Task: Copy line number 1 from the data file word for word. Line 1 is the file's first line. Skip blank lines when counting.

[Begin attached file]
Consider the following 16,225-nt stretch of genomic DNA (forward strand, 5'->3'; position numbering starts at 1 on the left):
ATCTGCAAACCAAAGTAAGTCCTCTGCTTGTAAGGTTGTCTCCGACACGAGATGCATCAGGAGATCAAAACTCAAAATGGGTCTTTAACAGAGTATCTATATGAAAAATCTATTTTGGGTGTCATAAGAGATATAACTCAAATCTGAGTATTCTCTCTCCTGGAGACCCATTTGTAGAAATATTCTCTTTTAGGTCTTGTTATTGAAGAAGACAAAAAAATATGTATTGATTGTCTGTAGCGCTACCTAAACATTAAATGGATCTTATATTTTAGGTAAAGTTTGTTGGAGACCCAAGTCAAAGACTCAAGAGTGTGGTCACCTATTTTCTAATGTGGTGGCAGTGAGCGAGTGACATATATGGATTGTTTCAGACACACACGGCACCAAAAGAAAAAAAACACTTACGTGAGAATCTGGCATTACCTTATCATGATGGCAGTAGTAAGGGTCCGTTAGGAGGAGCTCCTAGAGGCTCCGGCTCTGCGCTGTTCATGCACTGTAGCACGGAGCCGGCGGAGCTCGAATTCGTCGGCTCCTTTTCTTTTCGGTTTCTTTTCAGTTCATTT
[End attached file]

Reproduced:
Consider the following 16,225-nt stretch of genomic DNA (forward strand, 5'->3'; position numbering starts at 1 on the left):